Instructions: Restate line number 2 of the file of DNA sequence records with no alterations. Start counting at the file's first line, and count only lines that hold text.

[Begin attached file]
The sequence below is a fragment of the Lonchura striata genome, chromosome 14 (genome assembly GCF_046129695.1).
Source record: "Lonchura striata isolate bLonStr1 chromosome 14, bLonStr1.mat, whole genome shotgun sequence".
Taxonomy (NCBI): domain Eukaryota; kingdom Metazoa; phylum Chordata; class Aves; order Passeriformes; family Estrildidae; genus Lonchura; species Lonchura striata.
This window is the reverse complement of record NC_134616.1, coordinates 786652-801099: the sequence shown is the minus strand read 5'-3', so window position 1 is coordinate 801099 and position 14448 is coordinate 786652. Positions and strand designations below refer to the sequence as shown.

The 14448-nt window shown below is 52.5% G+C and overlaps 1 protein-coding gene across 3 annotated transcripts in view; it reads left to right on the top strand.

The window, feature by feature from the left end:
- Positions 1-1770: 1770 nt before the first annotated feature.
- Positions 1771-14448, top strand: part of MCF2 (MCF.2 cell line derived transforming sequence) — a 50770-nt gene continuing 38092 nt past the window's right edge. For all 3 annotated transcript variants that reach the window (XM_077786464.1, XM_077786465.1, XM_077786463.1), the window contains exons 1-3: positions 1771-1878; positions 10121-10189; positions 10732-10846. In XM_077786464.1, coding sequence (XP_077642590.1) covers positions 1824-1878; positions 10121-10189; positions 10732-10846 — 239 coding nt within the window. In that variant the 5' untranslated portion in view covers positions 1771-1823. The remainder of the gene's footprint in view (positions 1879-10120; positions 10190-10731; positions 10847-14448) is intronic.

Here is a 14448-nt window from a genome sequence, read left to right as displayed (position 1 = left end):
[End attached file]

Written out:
Source record: "Lonchura striata isolate bLonStr1 chromosome 14, bLonStr1.mat, whole genome shotgun sequence".